Terrell Owens

On Sept. 12, the 47th season of Monday Night Football kicks off with Steelers-Redskins and Rams-49ers. Since its premiere Sept. 21, 1970, Monday Night Football has transcended its status as merely a sporting event and has become a stage for some of the most important cultural events of the past half-century:

John Lennon's Assassination Announced

Getty Images John Lennon's Assassination Announced

During the Patriots-Dolphins game on Dec. 8, 1980, Howard Cosell tells viewers that he must inform them of "an unspeakable tragedy" and then proceeds to break the news that the Beatles star has been killed. "Rushed to Roosevelt Hospital," Cosell says. "Dead on arrival. Hard to go back to the game after that newsflash."

Terrell Owens/Desperate Housewives

Getty Images Terrell Owens/Desperate Housewives

Before the Eagles-Cowboys game on Nov. 15, 2004, ABC airs a controversial skit starring actress Nicollette Sheridan and the NFL's own desperate housewife, T.O. Many people around the league, such as Tony Dungy, say the skit is too racy for network television -- Sheridan starts it draped in a towel and ends without it. Critics, though, argue that the most offensive part of the skit is T.O.'s acting.

Howard Cosell/Alvin Garrett

Getty Images Alvin Garrett

Cosell calls Garrett, a Redskins receiver, a "little monkey." Cosell always maintains that it is a term of endearment. Most of America seems to believe otherwise. This disconnect is the basis behind the biggest controversy of Cosell's 13-year career announcing Monday Night Football. Many people speculate that this controversy is what ultimately leads to Cosell's retirement from MNF the following season.

Dennis Green's Rant

Getty Images Dennis Green

In the Mount Rushmore of memorable lines from press conferences, there's Allen Iverson's "practice," Herm Edwards' "you play to win the game" and Jim Mora's "playoffs?" And then there's Dennis Green's meltdown after his Cardinals blow a 20-point second-half lead and lose to Chicago. The Bears finish 13-3 and represent the NFC in the Super Bowl, but always remember that things might be different: "They are who we thought they were! And we let 'em off the hook!" The rant is later referenced in a TV commercial for Coors.

Saints Return After Katrina

Getty Images Superdome

Few sports teams mean more to their city than the Saints do to New Orleans. A year after the devastation of Hurricane Katrina, New Orleans' rebuilding process is still in progress. The city finds solace, if only for an instant, during the Saints' rout of their division rival Falcons 23-3 in front of more than 70,000 fans in the Superdome.

LT Breaks Theismann's Leg

Getty Images LT Breaks Theismann's Leg

In perhaps the most gruesome in-game hit ever recorded, Giants linebacker Lawrence Taylor sacks Joe Theismann, breaking the leg of the Redskins quarterback and ending his career. This video is not for those with a weak stomach. In fact, Taylor himself refuses to watch the hit to this day. It is a play that becomes well known beyond the scope of football.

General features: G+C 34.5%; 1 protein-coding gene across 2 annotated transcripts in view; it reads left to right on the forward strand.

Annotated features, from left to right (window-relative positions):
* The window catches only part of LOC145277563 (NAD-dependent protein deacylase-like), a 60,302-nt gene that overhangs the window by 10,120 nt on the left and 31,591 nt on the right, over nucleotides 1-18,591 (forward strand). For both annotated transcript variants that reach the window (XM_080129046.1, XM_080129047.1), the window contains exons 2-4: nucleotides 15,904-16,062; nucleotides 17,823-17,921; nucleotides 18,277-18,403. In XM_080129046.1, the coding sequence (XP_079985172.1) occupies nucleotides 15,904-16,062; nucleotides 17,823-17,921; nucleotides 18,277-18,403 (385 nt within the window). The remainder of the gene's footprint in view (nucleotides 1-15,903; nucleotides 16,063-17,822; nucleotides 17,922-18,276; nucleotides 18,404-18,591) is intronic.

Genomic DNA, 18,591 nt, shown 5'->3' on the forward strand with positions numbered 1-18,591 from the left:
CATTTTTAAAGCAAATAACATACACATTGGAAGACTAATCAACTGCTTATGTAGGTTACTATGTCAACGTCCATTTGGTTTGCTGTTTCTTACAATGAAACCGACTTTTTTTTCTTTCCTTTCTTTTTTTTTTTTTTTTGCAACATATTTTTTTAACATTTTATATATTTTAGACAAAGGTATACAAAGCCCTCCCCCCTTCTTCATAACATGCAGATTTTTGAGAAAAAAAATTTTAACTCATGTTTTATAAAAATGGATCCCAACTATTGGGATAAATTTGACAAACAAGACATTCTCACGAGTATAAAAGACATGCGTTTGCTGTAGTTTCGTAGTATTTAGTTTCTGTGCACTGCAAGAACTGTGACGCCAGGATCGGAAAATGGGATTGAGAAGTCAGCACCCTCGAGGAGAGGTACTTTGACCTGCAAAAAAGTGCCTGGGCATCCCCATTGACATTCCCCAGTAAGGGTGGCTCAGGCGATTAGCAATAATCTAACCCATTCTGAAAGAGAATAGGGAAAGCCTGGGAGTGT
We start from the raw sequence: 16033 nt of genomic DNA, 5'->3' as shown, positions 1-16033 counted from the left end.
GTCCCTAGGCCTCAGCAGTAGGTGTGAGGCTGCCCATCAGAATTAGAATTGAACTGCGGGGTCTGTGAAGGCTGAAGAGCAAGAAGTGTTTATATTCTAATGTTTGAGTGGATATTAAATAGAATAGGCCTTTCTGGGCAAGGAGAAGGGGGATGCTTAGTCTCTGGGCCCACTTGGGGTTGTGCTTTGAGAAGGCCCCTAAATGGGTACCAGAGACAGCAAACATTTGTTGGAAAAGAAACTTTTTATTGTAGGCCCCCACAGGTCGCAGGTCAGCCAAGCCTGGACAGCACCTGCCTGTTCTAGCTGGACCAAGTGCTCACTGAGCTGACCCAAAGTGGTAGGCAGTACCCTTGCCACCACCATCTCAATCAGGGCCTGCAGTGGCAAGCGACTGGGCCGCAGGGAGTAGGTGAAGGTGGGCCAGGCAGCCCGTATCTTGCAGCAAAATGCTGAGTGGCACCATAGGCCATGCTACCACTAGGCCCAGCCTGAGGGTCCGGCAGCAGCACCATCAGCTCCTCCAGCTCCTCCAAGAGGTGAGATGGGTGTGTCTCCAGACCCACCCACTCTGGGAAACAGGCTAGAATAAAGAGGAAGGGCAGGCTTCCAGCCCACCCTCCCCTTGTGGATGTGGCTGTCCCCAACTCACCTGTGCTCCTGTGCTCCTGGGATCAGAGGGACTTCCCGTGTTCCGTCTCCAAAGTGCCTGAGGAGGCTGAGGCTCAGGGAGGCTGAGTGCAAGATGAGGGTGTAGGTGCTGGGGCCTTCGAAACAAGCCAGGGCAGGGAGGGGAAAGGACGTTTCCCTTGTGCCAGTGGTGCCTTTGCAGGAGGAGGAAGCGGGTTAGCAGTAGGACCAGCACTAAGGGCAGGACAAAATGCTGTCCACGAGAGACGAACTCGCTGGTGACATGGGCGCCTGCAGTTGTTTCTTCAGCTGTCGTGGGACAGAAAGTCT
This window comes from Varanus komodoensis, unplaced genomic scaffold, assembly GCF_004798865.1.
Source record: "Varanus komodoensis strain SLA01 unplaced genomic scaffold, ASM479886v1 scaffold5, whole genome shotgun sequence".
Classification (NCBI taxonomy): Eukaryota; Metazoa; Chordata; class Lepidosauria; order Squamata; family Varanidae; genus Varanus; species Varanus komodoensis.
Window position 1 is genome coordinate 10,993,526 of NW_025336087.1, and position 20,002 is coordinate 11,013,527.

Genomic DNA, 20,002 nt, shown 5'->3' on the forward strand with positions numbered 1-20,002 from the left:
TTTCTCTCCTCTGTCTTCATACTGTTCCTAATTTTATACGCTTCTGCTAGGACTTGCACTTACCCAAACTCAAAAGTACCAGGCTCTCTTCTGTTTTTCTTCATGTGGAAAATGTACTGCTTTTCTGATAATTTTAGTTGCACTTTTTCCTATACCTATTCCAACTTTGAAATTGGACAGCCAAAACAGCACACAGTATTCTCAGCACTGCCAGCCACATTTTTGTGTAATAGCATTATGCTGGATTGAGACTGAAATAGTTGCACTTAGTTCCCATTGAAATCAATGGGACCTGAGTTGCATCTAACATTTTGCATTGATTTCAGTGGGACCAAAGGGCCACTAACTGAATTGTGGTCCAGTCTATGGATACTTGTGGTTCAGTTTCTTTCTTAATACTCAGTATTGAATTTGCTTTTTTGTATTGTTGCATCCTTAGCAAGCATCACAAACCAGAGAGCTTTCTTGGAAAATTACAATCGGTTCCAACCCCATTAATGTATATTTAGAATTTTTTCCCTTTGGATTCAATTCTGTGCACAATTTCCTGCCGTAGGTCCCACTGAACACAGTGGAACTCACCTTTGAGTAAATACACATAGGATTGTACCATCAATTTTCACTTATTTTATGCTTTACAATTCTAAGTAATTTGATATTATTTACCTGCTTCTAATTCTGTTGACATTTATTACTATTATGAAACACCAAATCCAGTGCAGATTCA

Darryl Stingley Returns To Foxboro

Getty Images Darryl Stingley

In a 1978 preseason game against Oakland, Patriots receiver Darryl Stingley goes up for a catch and is hit in the head by Raiders safety Jack Tatum. Stingly is paralyzed from the neck down. On Sept. 3, 1979, Stingley returns to Schaffer Stadium in a wheelchair and receives a lengthy standing ovation from players, coaches and fans before the Patriots face the Steelers. "This is a moment to remember," Cosell says on the air. "As one ... looks at these people, one realizes what an athlete can come to mean to a population."

Terrell Owens And His Sharpie

Getty Images Terrell Owens And His Sharpie

In the godfather of all elaborate touchdown celebrations, T.O. scores against the Seahawks on Oct. 14, 2002, and takes a Sharpie out of his sock, signs the football and then gives it to a fan. Owens is enjoying one of the greatest seasons of his career, scoring 13 TDs, grabbing 100 receptions and racking up 1,300 yards, (while shooting just 56 death stares at his QB for not throwing him the ball).

Howard Cosell Overindugles

Getty Images Howard Cosell

There is a time and place to get wasted on national television. The time is Thursday nights at the place is the Jersey Shore. But in 1970, Cosell drinks so much on a Monday night in Philadelphia that he throws up on Don Meredith's cowboy boots in the booth. Cosell leaves the Eagles-Giants game early, later saying a "virulent virus” is what caused his slurred speech, and not the alleged martinis sent over by Eagles owner Leonard Tose.

The First Game

Getty Images Monday Night Football Announcers

The tradition of Monday Night Football begins on Sept. 21, 1970, with a game between Joe Namath's New York Jets and Leroy Kelly's Cleveland Browns. The Jets are more than a year removed from Joe Willies's famous guarantee of victory in Super Bowl III, but the Browns get the last laugh, defeating New York 31-21. Play-by-play man Keith Jackson shares the booth with Cosell and Meredith.